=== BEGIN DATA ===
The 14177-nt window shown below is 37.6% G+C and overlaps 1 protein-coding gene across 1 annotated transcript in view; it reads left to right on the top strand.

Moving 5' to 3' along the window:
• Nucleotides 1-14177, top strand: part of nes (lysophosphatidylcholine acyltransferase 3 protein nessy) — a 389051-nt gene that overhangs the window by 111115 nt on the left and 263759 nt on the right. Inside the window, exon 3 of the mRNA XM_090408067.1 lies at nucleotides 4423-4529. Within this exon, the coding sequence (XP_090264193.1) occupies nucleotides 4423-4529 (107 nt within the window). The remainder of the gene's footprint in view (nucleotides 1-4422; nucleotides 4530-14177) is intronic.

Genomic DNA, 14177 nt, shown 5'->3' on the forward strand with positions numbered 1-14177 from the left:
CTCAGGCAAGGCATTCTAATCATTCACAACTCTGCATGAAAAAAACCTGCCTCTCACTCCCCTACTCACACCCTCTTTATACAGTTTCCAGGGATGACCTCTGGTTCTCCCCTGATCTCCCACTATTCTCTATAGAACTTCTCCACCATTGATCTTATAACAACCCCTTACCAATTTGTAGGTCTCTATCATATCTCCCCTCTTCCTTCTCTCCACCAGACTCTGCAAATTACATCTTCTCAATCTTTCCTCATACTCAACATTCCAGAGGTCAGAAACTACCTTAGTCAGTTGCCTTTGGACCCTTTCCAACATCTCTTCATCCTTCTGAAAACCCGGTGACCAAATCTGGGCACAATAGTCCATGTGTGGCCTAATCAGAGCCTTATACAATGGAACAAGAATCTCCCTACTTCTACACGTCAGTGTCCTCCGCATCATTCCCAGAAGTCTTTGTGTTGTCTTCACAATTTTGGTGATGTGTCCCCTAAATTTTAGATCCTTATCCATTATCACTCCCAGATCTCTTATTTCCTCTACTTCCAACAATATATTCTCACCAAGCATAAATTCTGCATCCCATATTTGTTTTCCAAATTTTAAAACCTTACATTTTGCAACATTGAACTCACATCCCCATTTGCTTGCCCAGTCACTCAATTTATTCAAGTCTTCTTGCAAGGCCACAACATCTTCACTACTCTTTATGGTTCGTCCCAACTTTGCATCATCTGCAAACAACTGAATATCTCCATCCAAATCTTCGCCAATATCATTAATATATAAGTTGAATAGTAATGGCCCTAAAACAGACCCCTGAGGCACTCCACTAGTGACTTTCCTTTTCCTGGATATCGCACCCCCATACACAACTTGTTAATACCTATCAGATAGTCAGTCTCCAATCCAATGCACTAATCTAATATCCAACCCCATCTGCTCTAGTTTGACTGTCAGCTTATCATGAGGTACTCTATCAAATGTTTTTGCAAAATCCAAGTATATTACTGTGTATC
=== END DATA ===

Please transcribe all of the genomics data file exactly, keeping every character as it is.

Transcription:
The 14177-nt window shown below is 37.6% G+C and overlaps 1 protein-coding gene across 1 annotated transcript in view; it reads left to right on the top strand.

Moving 5' to 3' along the window:
• Nucleotides 1-14177, top strand: part of nes (lysophosphatidylcholine acyltransferase 3 protein nessy) — a 389051-nt gene that overhangs the window by 111115 nt on the left and 263759 nt on the right. Inside the window, exon 3 of the mRNA XM_090408067.1 lies at nucleotides 4423-4529. Within this exon, the coding sequence (XP_090264193.1) occupies nucleotides 4423-4529 (107 nt within the window). The remainder of the gene's footprint in view (nucleotides 1-4422; nucleotides 4530-14177) is intronic.

Genomic DNA, 14177 nt, shown 5'->3' on the forward strand with positions numbered 1-14177 from the left:
CTCAGGCAAGGCATTCTAATCATTCACAACTCTGCATGAAAAAAACCTGCCTCTCACTCCCCTACTCACACCCTCTTTATACAGTTTCCAGGGATGACCTCTGGTTCTCCCCTGATCTCCCACTATTCTCTATAGAACTTCTCCACCATTGATCTTATAACAACCCCTTACCAATTTGTAGGTCTCTATCATATCTCCCCTCTTCCTTCTCTCCACCAGACTCTGCAAATTACATCTTCTCAATCTTTCCTCATACTCAACATTCCAGAGGTCAGAAACTACCTTAGTCAGTTGCCTTTGGACCCTTTCCAACATCTCTTCATCCTTCTGAAAACCCGGTGACCAAATCTGGGCACAATAGTCCATGTGTGGCCTAATCAGAGCCTTATACAATGGAACAAGAATCTCCCTACTTCTACACGTCAGTGTCCTCCGCATCATTCCCAGAAGTCTTTGTGTTGTCTTCACAATTTTGGTGATGTGTCCCCTAAATTTTAGATCCTTATCCATTATCACTCCCAGATCTCTTATTTCCTCTACTTCCAACAATATATTCTCACCAAGCATAAATTCTGCATCCCATATTTGTTTTCCAAATTTTAAAACCTTACATTTTGCAACATTGAACTCACATCCCCATTTGCTTGCCCAGTCACTCAATTTATTCAAGTCTTCTTGCAAGGCCACAACATCTTCACTACTCTTTATGGTTCGTCCCAACTTTGCATCATCTGCAAACAACTGAATATCTCCATCCAAATCTTCGCCAATATCATTAATATATAAGTTGAATAGTAATGGCCCTAAAACAGACCCCTGAGGCACTCCACTAGTGACTTTCCTTTTCCTGGATATCGCACCCCCATACACAACTTGTTAATACCTATCAGATAGTCAGTCTCCAATCCAATGCACTAATCTAATATCCAACCCCATCTGCTCTAGTTTGACTGTCAGCTTATCATGAGGTACTCTATCAAATGTTTTTGCAAAATCCAAGTATATTACTGTGTATC